How to Packet Capture on a Cisco ASA Firewall
Monitoring traffic on a network is a powerful troubleshooting technique that most network engineers employ. Today's post will delve into the details of how to packet capture on a Cisco ASA firewall.
The power of the packet capture
Having the skill to capture traffic within a network is essential for any ambitious network engineer. Countless times during my career I've been able to diagnose network issues with this technique.
The most frequent use case for a packet-capture is to debug a connectivity issue between two nodes. Step one would usually involve checking the routing table to ensure an entry exists for both nodes. If the routing looks good but the nodes are still unable to reach each other, it might be time to perform a packet capture - this will allow the user to isolate the location of the issue. Is the issue related to a firewall policy? Does it exist between the nodes or on one of the nodes themselves? Is the problem existent in one direction or both?
Setting up our lab on GNS3
For today's example, we'll set up a Cisco ASAv firewall with a direct connection to a PC on GNS3. Let's begin the setup by configuring an interface on the ASA which will connect directly to our PC. We'll assign the interface a security level of 100 to ensure the firewall doesn't block any traffic incoming from the PC.
conf t ! interface GigabitEthernet0/0 nameif INSIDE security-level 100 ip address 10.0.0.1 255.255.255.252 no shut exit ! end
Next, we'll configure an interface on our virtual PC with an address of
10.0.0.2/30 and connect it to our ASA.
PC-1> ip 10.0.0.2/30 10.0.0.1 Checking for duplicate address... PC1 : 10.0.0.2 255.255.255.252 gateway 10.0.0.1
A quick ping test should now reveal that the two nodes can reach each other.
How to perform a packet capture
Let's now begin capturing all traffic on the
INSIDE interface of our ASA with the command below.
capture pc-traffic interface INSIDE match ip any any
In our example, we entitled our capture buffer with the label "pc-traffic". Any phrase can be substituted here.
After another ICMP execution from the PC, we can check the captured traffic with the
show capture command.
ciscoasa# show capture pc-traffic 6 packets captured 1: 23:23:46.920286 10.0.0.2 > 10.0.0.1 icmp: echo request 2: 23:23:46.920454 10.0.0.1 > 10.0.0.2 icmp: echo reply 3: 23:23:47.922346 10.0.0.2 > 10.0.0.1 icmp: echo request 4: 23:23:47.922452 10.0.0.1 > 10.0.0.2 icmp: echo reply 5: 23:23:48.923826 10.0.0.2 > 10.0.0.1 icmp: echo request 6: 23:23:48.924039 10.0.0.1 > 10.0.0.2 icmp: echo reply 6 packets shown
If at any point you want to check all active captures running in the background you may do so as follows.
ciscoasa# show capture capture pc-traffic type raw-data interface INSIDE [Capturing - 456 bytes] match ip any any
Let's now halt our running capture - it's important to carry out this step at the end of each session to conserve system resources.
no capture pc-traffic interface INSIDE
How to use capture filters
Another good practice is to avoid capturing all traffic on an interface and instead limit the match criteria provided. Not only will this conserve system resources but it also makes it easier to analyse the output by discarding unwanted data.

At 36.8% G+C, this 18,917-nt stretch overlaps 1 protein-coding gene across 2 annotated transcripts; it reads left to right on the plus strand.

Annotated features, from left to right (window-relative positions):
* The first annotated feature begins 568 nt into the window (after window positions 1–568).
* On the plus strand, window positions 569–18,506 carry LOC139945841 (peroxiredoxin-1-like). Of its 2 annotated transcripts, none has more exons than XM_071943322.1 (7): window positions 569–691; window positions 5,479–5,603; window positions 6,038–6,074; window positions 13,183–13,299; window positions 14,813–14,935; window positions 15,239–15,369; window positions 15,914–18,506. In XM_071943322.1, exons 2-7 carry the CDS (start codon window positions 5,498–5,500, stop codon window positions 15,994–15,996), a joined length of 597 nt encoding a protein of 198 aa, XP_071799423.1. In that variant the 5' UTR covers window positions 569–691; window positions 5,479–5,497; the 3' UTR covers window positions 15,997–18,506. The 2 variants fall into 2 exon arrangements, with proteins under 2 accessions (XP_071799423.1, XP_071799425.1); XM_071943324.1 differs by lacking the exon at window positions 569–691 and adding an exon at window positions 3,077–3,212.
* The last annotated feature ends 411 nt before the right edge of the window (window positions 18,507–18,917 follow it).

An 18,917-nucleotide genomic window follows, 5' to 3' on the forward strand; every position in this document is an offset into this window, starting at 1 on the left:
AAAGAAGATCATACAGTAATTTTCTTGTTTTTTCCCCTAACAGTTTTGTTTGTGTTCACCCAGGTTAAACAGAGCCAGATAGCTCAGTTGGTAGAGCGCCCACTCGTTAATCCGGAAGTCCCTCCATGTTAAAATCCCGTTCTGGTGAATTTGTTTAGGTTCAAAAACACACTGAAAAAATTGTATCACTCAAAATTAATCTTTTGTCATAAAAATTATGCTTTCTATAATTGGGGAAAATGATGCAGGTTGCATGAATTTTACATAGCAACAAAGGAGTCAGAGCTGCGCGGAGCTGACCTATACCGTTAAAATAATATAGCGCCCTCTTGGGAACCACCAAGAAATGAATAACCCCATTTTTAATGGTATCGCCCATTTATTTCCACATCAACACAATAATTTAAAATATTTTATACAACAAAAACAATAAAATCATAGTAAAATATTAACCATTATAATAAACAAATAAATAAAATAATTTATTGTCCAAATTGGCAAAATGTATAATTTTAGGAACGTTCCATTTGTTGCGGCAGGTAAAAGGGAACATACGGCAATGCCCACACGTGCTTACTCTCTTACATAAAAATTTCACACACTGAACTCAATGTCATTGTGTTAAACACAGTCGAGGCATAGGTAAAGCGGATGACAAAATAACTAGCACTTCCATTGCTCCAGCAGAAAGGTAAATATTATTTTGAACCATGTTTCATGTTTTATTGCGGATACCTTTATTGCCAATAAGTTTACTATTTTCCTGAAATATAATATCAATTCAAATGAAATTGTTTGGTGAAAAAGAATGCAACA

The example below will only capture TCP traffic with a port destination of 22. This capture filter would be useful for troubleshooting SSH traffic.
capture pc-traffic-ssh interface INSIDE match tcp any any eq 22
How to print captured packets to the terminal in real-time
Instead of viewing the captured packets with the
show capture command, we can also view the traffic as it is captured in real-time. Run the command in the output below and then send some TCP traffic on port 22 from the PC to the ASA. You should see the TCP SYN packets captured as they hit the interface in real-time.
ciscoasa# capture pc-traffic-ssh interface INSIDE real-time Warning: using this option with a slow console connection may result in an excessive amount of non-displayed packets due to performance limitations. Use ctrl-c to terminate real-time capture 1: 00:19:38.404413 10.0.0.2.5000 > 10.0.0.1.22: S 846461035:846461035(0) win 2920 <mss 1460,nop,nop,timestamp 1565569178 0,nop,wscale 1> 2: 00:19:39.404855 10.0.0.2.5000 > 10.0.0.1.22: S 1973203391:1973203391(0) win 2920 <mss 1460,nop,nop,timestamp 1565569179 0,nop,wscale 1> 3: 00:19:40.405359 10.0.0.2.5000 > 10.0.0.1.22: S 686322589:686322589(0) win 2920 <mss 1460,nop,nop,timestamp 1565569180 0,nop,wscale 1> 3 packets shown. 0 packets not shown due to performance limitations.
How to save a packet capture for Wireshark
Let's now imagine you want to move the captured PCAP data to a desktop for detailed analysis. It's no secret that Wireshark is far more user-friendly than any kind of command-line analysis, so how could you do this? Simply set up a TFTP/SCP server or plug in a USB and move the captured file using the standard Cisco
copy command. We'll show an example below for a TFTP server.
copy /pcap capture:pc-traffic-ssh tftp://<server-ip-address>
Hopefully, these instructions helped your understanding of how to perform a packet capture on the Cisco ASA series. If you have any questions, feel free to leave a comment beneath the post and we'll do our best to help.
Ultra Config Generator
You can download a template of the configuration discussed above and import it into your Ultra Config Generator instance. A screenshot of the Packet Capture template in action is shown for illustration.
Figure 1: UCG Packet Capture Template for the Cisco ASA Series
If you haven't heard of Ultra Config Generator, I would highly recommend you check it out. We designed the product to allow network engineers to generate and automate network configuration in a highly flexible, efficient and elegant manner. Our users love the application and I hope that you will too.
Take care until next time!
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